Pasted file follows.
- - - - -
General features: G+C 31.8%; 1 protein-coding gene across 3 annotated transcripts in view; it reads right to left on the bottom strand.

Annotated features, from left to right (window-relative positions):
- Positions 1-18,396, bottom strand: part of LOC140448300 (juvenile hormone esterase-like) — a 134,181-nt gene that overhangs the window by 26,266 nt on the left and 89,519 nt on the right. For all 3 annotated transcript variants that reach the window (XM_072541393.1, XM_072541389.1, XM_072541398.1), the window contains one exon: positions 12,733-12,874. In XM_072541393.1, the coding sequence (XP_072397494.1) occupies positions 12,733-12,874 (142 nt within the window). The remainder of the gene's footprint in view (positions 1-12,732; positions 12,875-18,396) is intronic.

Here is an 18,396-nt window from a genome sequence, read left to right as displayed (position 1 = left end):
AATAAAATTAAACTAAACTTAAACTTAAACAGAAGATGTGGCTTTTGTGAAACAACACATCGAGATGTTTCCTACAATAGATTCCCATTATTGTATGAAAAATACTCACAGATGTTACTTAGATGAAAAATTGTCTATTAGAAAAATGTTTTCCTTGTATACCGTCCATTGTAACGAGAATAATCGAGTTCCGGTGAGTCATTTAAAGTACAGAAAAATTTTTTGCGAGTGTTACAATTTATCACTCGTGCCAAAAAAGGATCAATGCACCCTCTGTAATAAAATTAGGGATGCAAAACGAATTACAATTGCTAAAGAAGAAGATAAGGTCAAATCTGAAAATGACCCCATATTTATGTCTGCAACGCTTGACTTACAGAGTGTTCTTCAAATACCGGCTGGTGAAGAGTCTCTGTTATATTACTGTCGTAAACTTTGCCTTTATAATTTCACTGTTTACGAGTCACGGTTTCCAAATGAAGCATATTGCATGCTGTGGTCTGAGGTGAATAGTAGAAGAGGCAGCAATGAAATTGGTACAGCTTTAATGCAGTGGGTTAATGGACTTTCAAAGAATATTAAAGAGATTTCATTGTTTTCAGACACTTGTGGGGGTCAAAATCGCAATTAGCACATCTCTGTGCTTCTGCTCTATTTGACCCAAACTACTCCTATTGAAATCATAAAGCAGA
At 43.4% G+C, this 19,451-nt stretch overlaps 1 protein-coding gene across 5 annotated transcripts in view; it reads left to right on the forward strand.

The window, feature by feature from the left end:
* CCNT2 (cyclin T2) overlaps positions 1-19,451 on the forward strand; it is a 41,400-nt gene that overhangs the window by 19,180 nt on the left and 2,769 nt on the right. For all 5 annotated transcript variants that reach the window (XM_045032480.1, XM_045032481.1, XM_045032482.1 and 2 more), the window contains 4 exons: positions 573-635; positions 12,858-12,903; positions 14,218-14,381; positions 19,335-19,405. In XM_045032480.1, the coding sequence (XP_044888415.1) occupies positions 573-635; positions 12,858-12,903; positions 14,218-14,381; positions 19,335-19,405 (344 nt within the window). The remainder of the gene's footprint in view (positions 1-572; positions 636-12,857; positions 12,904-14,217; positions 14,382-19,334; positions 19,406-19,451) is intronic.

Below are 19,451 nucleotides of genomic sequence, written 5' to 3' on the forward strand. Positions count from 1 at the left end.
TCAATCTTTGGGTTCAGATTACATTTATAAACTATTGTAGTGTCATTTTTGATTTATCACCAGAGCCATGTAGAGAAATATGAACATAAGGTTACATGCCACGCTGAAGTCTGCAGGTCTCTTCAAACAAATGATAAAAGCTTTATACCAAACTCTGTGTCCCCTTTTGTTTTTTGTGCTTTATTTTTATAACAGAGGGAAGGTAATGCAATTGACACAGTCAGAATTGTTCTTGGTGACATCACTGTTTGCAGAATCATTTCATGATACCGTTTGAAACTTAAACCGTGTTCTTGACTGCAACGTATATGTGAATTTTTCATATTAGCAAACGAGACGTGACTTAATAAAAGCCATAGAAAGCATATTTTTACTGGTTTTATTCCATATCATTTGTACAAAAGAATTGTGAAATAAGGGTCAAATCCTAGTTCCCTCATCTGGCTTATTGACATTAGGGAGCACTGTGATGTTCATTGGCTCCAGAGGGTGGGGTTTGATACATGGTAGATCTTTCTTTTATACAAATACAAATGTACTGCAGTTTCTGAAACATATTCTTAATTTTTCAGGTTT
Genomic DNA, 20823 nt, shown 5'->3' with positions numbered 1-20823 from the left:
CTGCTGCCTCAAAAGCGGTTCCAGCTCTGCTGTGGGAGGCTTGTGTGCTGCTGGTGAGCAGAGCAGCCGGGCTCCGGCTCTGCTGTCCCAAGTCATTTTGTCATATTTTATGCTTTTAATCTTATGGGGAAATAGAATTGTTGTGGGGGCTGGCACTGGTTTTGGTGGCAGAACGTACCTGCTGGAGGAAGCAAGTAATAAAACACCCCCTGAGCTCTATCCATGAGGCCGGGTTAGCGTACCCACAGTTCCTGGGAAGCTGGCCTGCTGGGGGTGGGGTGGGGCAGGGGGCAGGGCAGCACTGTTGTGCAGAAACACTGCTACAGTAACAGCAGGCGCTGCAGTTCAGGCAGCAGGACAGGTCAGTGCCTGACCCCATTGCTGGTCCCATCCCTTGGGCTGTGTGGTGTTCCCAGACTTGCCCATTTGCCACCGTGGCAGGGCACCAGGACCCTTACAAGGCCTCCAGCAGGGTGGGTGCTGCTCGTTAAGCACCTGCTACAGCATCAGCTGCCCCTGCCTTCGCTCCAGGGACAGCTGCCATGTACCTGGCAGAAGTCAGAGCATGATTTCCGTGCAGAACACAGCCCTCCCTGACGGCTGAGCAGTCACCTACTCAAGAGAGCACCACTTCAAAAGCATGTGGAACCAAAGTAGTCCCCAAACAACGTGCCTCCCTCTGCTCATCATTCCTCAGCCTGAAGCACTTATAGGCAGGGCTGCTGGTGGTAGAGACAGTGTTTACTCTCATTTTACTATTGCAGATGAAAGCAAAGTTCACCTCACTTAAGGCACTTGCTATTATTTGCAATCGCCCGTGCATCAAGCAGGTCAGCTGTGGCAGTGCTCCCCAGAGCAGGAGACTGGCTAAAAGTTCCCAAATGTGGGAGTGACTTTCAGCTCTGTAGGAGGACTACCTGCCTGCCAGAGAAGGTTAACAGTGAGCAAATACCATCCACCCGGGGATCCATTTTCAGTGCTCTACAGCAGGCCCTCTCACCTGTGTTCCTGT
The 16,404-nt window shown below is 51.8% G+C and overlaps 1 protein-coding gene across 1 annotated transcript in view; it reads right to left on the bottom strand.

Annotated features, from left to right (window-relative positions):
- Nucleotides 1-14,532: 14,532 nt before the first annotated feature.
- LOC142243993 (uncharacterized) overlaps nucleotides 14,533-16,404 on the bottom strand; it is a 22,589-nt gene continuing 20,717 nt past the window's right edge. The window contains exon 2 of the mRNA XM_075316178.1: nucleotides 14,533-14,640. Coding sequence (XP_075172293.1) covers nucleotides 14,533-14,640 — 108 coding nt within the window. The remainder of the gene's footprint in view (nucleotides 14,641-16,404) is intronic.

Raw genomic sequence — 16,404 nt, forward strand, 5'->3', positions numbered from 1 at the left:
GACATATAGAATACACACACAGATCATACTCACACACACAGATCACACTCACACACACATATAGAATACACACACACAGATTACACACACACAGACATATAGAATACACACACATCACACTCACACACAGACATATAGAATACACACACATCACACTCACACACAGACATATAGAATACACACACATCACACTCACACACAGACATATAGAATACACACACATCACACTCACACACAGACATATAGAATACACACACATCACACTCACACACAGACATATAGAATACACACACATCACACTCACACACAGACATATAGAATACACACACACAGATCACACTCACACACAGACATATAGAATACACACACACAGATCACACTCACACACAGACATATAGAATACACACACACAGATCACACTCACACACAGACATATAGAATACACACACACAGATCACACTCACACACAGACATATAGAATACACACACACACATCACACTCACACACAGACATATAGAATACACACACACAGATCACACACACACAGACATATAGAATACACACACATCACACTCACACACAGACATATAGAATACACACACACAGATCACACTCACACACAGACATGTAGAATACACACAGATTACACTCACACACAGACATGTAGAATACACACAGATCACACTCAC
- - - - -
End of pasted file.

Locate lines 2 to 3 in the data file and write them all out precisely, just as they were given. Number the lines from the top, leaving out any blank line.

Annotated features, from left to right (window-relative positions):
- Positions 1-18,396, bottom strand: part of LOC140448300 (juvenile hormone esterase-like) — a 134,181-nt gene that overhangs the window by 26,266 nt on the left and 89,519 nt on the right. For all 3 annotated transcript variants that reach the window (XM_072541393.1, XM_072541389.1, XM_072541398.1), the window contains one exon: positions 12,733-12,874. In XM_072541393.1, the coding sequence (XP_072397494.1) occupies positions 12,733-12,874 (142 nt within the window). The remainder of the gene's footprint in view (positions 1-12,732; positions 12,875-18,396) is intronic.